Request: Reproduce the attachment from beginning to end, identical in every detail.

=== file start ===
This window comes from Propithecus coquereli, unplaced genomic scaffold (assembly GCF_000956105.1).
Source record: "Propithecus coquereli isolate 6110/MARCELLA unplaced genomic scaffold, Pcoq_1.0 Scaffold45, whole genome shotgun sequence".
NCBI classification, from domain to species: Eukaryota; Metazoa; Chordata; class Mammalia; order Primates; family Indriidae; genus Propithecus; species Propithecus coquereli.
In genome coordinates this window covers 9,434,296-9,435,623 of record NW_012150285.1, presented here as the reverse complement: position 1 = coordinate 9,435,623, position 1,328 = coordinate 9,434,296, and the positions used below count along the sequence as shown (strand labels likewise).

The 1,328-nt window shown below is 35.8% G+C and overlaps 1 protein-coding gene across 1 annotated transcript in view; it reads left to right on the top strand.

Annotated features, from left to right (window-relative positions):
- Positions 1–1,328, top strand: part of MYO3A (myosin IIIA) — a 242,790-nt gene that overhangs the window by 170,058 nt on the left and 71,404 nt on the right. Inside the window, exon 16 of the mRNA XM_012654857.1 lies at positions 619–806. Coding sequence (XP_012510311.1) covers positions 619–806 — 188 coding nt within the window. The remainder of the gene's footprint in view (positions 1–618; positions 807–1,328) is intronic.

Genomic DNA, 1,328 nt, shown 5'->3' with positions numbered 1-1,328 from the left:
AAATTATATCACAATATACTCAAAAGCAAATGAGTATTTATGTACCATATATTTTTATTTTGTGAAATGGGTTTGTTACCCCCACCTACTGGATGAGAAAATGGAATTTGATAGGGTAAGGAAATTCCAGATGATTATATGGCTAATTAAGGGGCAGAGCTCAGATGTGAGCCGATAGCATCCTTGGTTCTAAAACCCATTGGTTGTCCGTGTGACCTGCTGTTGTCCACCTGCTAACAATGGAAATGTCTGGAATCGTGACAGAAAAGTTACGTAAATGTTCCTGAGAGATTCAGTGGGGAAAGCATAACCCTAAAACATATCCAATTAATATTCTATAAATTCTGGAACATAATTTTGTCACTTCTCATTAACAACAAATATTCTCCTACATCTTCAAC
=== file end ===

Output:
This window comes from Propithecus coquereli, unplaced genomic scaffold (assembly GCF_000956105.1).
Source record: "Propithecus coquereli isolate 6110/MARCELLA unplaced genomic scaffold, Pcoq_1.0 Scaffold45, whole genome shotgun sequence".
NCBI classification, from domain to species: Eukaryota; Metazoa; Chordata; class Mammalia; order Primates; family Indriidae; genus Propithecus; species Propithecus coquereli.
In genome coordinates this window covers 9,434,296-9,435,623 of record NW_012150285.1, presented here as the reverse complement: position 1 = coordinate 9,435,623, position 1,328 = coordinate 9,434,296, and the positions used below count along the sequence as shown (strand labels likewise).

The 1,328-nt window shown below is 35.8% G+C and overlaps 1 protein-coding gene across 1 annotated transcript in view; it reads left to right on the top strand.

Annotated features, from left to right (window-relative positions):
- Positions 1–1,328, top strand: part of MYO3A (myosin IIIA) — a 242,790-nt gene that overhangs the window by 170,058 nt on the left and 71,404 nt on the right. Inside the window, exon 16 of the mRNA XM_012654857.1 lies at positions 619–806. Coding sequence (XP_012510311.1) covers positions 619–806 — 188 coding nt within the window. The remainder of the gene's footprint in view (positions 1–618; positions 807–1,328) is intronic.

Genomic DNA, 1,328 nt, shown 5'->3' with positions numbered 1-1,328 from the left:
AAATTATATCACAATATACTCAAAAGCAAATGAGTATTTATGTACCATATATTTTTATTTTGTGAAATGGGTTTGTTACCCCCACCTACTGGATGAGAAAATGGAATTTGATAGGGTAAGGAAATTCCAGATGATTATATGGCTAATTAAGGGGCAGAGCTCAGATGTGAGCCGATAGCATCCTTGGTTCTAAAACCCATTGGTTGTCCGTGTGACCTGCTGTTGTCCACCTGCTAACAATGGAAATGTCTGGAATCGTGACAGAAAAGTTACGTAAATGTTCCTGAGAGATTCAGTGGGGAAAGCATAACCCTAAAACATATCCAATTAATATTCTATAAATTCTGGAACATAATTTTGTCACTTCTCATTAACAACAAATATTCTCCTACATCTTCAAC